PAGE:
Estates are a major area of practice at the law firm of Gibson & Mullennix. We offer many services including Estate Planning and Probate Administration, but most people don’t have a full understanding about the probate process, and why a probate is necessary. We will begin this process by outlining the two types of property involved in Estates.
When people use the term Estate that simply means a person’s belongings at the time of their death, whether it be land, vehicles, or bank accounts.
An estate typically has property in two different categories-personal property and real property. Personal property are assets such as a bank account, retirement account, vehicles, or other personal belongings. Real property involves real estate such as a home, lot, or farm land.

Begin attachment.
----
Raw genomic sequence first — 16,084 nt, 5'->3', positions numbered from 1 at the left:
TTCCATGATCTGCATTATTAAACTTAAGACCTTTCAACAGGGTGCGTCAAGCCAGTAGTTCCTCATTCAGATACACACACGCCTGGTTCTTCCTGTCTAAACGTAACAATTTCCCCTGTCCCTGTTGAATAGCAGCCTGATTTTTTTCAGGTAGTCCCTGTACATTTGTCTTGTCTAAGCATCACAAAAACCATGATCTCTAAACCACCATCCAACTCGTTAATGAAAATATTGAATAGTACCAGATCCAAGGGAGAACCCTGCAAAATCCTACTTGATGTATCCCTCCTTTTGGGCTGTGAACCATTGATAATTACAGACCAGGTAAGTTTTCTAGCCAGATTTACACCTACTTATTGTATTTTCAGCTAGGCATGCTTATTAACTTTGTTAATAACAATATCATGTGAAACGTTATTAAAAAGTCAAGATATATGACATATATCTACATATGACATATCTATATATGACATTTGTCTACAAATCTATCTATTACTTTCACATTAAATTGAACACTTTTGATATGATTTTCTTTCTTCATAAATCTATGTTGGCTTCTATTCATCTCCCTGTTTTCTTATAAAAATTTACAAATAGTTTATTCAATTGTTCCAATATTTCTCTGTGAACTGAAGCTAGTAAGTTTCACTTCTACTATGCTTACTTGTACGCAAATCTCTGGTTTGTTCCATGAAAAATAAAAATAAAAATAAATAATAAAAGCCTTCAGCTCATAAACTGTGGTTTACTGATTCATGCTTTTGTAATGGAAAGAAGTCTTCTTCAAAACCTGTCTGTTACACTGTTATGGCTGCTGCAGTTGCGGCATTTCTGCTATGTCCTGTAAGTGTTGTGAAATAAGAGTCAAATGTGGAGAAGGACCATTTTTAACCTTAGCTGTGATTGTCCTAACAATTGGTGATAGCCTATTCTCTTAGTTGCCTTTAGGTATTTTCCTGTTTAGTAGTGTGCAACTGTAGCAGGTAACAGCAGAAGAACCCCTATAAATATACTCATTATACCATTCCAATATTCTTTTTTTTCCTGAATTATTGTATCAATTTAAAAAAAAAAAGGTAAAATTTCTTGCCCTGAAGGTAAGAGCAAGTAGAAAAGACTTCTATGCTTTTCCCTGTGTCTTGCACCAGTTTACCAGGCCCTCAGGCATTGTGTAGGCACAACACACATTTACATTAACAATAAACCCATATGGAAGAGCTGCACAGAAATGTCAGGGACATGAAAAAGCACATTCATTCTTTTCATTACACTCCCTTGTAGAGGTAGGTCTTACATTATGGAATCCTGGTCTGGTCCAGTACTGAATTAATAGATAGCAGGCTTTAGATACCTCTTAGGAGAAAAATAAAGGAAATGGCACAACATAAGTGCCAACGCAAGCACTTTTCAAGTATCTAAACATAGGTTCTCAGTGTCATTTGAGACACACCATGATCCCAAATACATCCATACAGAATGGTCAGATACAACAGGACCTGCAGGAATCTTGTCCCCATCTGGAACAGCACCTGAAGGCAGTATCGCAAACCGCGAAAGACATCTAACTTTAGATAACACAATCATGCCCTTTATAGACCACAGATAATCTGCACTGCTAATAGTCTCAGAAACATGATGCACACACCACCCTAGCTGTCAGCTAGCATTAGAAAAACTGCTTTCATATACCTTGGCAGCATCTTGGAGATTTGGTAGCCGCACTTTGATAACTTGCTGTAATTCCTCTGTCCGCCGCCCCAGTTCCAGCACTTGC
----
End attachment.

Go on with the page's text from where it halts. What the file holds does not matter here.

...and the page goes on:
Estate property must be transferred through the probate process. The probate process allows for creditors to file claims against the estate and for the property to be transferred via court order so that the title may be cleared and ownership of the property be established via Court Order.
When working on Estate planning most of the time personal property like bank accounts, investment, retirement, and life insurance. You may set up beneficiaries on these accounts so it bypasses the Estate process. This is important because creditors may attach to any of the assets to pay valid claims of the estate. Further, if you tie up personal property such as a bank account then you must wait until the Estate is closed to collect the monies.
Real property must be transferred by some form of the probate process. In order to get clear title to the property a court order must be entered through the probate or one of the alternatives to the probate. Either way, in order to have clear, good and transferable title probate must be completed.
If you have any questions feel free to call us as we offer free initial consultations.